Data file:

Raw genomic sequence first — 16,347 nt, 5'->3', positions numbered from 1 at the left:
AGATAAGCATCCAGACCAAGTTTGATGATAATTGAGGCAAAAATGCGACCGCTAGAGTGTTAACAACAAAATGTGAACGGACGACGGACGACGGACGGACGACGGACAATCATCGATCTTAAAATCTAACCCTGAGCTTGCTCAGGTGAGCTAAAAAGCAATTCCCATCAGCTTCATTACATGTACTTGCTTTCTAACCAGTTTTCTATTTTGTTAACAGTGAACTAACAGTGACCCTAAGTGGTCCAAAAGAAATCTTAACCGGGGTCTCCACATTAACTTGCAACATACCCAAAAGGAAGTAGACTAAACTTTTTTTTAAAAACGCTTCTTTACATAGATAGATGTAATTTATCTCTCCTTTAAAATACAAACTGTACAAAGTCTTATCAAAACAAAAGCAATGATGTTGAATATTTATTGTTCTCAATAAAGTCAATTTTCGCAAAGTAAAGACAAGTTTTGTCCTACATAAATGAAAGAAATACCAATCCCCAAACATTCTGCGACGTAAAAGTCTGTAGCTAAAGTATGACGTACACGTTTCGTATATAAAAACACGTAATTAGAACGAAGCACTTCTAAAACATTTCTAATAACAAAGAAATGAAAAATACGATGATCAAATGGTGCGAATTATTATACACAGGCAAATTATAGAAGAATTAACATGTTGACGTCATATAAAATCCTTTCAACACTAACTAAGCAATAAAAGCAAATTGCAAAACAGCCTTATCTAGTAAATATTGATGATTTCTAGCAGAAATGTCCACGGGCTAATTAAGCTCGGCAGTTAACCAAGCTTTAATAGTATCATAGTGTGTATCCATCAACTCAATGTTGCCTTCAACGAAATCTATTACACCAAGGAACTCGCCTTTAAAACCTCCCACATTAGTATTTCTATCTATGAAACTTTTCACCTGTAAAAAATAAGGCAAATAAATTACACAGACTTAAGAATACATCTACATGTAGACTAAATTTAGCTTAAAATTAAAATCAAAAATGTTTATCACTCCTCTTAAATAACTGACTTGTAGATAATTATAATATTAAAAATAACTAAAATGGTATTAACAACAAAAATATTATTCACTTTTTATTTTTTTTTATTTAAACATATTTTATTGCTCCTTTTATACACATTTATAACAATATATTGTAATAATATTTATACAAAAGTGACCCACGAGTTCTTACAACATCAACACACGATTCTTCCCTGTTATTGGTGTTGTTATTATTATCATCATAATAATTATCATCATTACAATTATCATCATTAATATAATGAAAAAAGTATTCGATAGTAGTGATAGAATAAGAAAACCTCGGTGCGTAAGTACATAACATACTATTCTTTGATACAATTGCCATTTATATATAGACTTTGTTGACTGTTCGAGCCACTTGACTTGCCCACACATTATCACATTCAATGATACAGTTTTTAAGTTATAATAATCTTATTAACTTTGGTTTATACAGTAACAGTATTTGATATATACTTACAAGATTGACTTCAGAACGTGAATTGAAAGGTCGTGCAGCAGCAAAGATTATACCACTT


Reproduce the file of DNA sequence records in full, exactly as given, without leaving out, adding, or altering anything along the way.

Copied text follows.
Raw genomic sequence first — 16,347 nt, 5'->3', positions numbered from 1 at the left:
AGATAAGCATCCAGACCAAGTTTGATGATAATTGAGGCAAAAATGCGACCGCTAGAGTGTTAACAACAAAATGTGAACGGACGACGGACGACGGACGGACGACGGACAATCATCGATCTTAAAATCTAACCCTGAGCTTGCTCAGGTGAGCTAAAAAGCAATTCCCATCAGCTTCATTACATGTACTTGCTTTCTAACCAGTTTTCTATTTTGTTAACAGTGAACTAACAGTGACCCTAAGTGGTCCAAAAGAAATCTTAACCGGGGTCTCCACATTAACTTGCAACATACCCAAAAGGAAGTAGACTAAACTTTTTTTTAAAAACGCTTCTTTACATAGATAGATGTAATTTATCTCTCCTTTAAAATACAAACTGTACAAAGTCTTATCAAAACAAAAGCAATGATGTTGAATATTTATTGTTCTCAATAAAGTCAATTTTCGCAAAGTAAAGACAAGTTTTGTCCTACATAAATGAAAGAAATACCAATCCCCAAACATTCTGCGACGTAAAAGTCTGTAGCTAAAGTATGACGTACACGTTTCGTATATAAAAACACGTAATTAGAACGAAGCACTTCTAAAACATTTCTAATAACAAAGAAATGAAAAATACGATGATCAAATGGTGCGAATTATTATACACAGGCAAATTATAGAAGAATTAACATGTTGACGTCATATAAAATCCTTTCAACACTAACTAAGCAATAAAAGCAAATTGCAAAACAGCCTTATCTAGTAAATATTGATGATTTCTAGCAGAAATGTCCACGGGCTAATTAAGCTCGGCAGTTAACCAAGCTTTAATAGTATCATAGTGTGTATCCATCAACTCAATGTTGCCTTCAACGAAATCTATTACACCAAGGAACTCGCCTTTAAAACCTCCCACATTAGTATTTCTATCTATGAAACTTTTCACCTGTAAAAAATAAGGCAAATAAATTACACAGACTTAAGAATACATCTACATGTAGACTAAATTTAGCTTAAAATTAAAATCAAAAATGTTTATCACTCCTCTTAAATAACTGACTTGTAGATAATTATAATATTAAAAATAACTAAAATGGTATTAACAACAAAAATATTATTCACTTTTTATTTTTTTTTATTTAAACATATTTTATTGCTCCTTTTATACACATTTATAACAATATATTGTAATAATATTTATACAAAAGTGACCCACGAGTTCTTACAACATCAACACACGATTCTTCCCTGTTATTGGTGTTGTTATTATTATCATCATAATAATTATCATCATTACAATTATCATCATTAATATAATGAAAAAAGTATTCGATAGTAGTGATAGAATAAGAAAACCTCGGTGCGTAAGTACATAACATACTATTCTTTGATACAATTGCCATTTATATATAGACTTTGTTGACTGTTCGAGCCACTTGACTTGCCCACACATTATCACATTCAATGATACAGTTTTTAAGTTATAATAATCTTATTAACTTTGGTTTATACAGTAACAGTATTTGATATATACTTACAAGATTGACTTCAGAACGTGAATTGAAAGGTCGTGCAGCAGCAAAGATTATACCACTT